Thirdly, feather inclusions can result in a hazy appearance. Feathers are small fractures or cracks in the diamond’s structure that can feature one broad line or several smaller ones that spread throughout it.

Similar to twinning wisps, they can show as black or white, but white feathers more often result in the cloudy appearance.


Fluorescence is the blue glow that radiates from a diamond when it’s exposed to ultraviolet (UV) light, both black light and sunlight. It’s estimated 30% of diamonds have some fluorescence, so it’s important to know how it can impact the cloudiness of a diamond.

Diamond Fluorescence Grades - GIA

The combination to avoid is diamonds with D-I color grades and strong or very strong fluorescence. The colorless nature of these diamonds, combined with the fluorescent glow, can cause a hazy, milky, or cloudy appearance.

It’s also true of diamonds with a G color grade and medium fluorescence. 

If you’re viewing a diamond on a screen or at the store under normal lightning, it’s difficult to notice these effects.

At the store, don’t leave without seeing the diamond in daylight or under UV light. If you’re buying online, you take a risk by purchasing one of those color and fluorescence combinations.

The potential to make the diamond appear cloudy doesn’t mean fluorescence should always be avoided. The impact isn’t seen in normal lightning, and it can even make diamonds of lower color grade appear more white.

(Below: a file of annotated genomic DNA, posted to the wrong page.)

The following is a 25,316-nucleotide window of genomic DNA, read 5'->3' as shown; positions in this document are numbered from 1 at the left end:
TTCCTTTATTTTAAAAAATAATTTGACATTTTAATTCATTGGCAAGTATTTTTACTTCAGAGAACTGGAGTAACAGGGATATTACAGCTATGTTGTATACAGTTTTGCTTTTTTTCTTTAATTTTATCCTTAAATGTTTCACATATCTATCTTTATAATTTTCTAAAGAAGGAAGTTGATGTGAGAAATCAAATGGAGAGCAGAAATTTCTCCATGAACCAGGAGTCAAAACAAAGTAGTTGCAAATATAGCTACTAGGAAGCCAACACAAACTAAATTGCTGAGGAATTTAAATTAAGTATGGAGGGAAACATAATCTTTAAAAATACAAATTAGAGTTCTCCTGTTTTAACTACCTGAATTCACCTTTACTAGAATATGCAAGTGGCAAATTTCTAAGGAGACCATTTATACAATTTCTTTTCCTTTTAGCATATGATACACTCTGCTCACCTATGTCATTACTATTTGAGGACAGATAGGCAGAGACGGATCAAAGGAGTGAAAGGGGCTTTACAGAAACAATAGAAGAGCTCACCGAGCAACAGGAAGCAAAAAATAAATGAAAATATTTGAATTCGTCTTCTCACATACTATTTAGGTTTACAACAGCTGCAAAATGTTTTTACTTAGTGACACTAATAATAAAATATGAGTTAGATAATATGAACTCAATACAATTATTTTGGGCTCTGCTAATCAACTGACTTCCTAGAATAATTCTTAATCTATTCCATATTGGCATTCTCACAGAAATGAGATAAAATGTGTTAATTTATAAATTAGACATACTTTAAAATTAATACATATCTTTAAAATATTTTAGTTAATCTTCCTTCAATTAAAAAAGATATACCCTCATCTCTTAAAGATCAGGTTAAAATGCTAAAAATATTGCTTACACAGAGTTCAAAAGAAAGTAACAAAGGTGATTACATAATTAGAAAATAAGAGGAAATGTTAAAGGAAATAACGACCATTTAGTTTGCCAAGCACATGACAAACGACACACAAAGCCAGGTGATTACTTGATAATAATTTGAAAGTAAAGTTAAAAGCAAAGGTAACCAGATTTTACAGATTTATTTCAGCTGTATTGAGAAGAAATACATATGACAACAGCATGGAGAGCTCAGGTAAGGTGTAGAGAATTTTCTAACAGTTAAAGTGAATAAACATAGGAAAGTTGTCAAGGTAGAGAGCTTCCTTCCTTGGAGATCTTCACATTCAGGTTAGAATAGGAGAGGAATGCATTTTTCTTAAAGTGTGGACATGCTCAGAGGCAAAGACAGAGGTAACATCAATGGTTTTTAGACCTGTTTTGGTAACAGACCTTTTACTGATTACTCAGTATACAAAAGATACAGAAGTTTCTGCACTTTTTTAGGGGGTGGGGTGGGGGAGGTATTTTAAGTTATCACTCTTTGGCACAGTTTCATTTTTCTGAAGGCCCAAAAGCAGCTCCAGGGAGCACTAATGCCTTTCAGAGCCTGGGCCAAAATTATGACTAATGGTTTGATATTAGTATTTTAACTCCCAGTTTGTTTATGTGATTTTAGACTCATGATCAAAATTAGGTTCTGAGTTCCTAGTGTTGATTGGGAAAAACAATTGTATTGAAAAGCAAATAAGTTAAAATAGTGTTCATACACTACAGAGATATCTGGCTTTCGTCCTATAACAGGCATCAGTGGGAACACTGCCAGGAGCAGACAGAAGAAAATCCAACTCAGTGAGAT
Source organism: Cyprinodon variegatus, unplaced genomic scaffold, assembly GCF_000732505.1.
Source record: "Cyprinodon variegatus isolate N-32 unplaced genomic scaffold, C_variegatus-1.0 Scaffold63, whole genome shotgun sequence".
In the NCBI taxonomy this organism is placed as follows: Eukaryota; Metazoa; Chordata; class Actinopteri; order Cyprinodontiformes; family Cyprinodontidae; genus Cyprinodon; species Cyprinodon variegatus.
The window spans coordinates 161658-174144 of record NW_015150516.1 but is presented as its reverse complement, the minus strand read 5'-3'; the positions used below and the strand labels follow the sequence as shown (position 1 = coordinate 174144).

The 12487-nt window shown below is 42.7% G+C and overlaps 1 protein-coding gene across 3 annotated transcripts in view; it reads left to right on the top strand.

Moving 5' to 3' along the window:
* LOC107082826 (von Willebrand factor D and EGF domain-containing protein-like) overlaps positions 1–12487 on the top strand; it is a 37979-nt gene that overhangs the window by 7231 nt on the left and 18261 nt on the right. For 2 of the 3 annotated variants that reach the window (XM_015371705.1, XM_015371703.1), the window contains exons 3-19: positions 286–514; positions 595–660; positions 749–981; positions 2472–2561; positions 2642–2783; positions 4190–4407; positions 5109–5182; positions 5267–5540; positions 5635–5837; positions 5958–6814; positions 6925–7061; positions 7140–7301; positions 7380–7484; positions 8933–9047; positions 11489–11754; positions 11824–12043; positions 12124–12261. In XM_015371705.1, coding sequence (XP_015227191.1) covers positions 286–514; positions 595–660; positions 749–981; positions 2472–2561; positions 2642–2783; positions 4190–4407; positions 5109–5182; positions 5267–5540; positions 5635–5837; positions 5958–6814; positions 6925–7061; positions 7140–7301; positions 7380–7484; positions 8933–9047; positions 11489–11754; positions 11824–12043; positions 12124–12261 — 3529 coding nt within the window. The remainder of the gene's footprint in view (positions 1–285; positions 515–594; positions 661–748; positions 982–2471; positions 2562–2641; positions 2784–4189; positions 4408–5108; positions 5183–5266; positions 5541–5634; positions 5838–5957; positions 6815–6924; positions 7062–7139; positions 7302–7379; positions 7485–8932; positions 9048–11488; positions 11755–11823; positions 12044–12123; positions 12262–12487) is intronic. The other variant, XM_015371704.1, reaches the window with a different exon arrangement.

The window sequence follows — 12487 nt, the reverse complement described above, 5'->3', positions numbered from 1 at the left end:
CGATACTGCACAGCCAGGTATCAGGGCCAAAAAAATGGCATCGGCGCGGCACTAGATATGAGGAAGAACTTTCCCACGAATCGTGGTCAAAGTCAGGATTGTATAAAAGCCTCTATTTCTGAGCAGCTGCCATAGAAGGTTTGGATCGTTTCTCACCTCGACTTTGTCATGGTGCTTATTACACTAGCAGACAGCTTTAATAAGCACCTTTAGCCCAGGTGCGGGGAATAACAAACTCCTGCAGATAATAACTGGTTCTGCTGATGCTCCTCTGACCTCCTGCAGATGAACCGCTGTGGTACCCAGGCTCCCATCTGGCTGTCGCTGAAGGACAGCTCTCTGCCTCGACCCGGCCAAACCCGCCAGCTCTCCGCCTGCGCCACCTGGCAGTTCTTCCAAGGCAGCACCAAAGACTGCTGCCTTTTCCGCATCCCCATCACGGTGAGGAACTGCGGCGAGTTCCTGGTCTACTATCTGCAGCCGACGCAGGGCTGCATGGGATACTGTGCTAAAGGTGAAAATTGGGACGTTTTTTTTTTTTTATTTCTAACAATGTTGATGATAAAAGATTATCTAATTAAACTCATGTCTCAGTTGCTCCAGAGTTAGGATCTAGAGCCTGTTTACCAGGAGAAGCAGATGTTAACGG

Residue and Grime

A cloudy diamond isn’t always caused by a quality inherent to the diamond such as inclusions or fluorescence. It can also result from residue and grime accumulating on its surface.

Whether lotion, dirt, grease, or oil, each can coat facets and cloud its appearance. Those materials negatively impact brilliance over time. It won’t have the sparkle it once did.

That’s why it’s important to regularly clean your diamond. It’s recommended to have a professional cleaning every six months to keep it in top shape.

It can make a lower quality diamond appear to have more glimmer or prevent an excellent cut from appearing as if it’s very good or good.

How to Identify Cloudiness in Diamond Grading Reports

Diamonds graded by certifying organizations such as the GIA or AGS include a clarity plot that shows the type and placement of inclusions on the diamond. 

Grading reports are helpful in understanding how cloudy to expect the diamond to appear.

The easiest way to tell from a diamond grading report if it will appear cloudy is if there are large cloud inclusions identified on the clarity characteristics plot. 

Let’s use the GIA report from this 1.00-carat round diamond.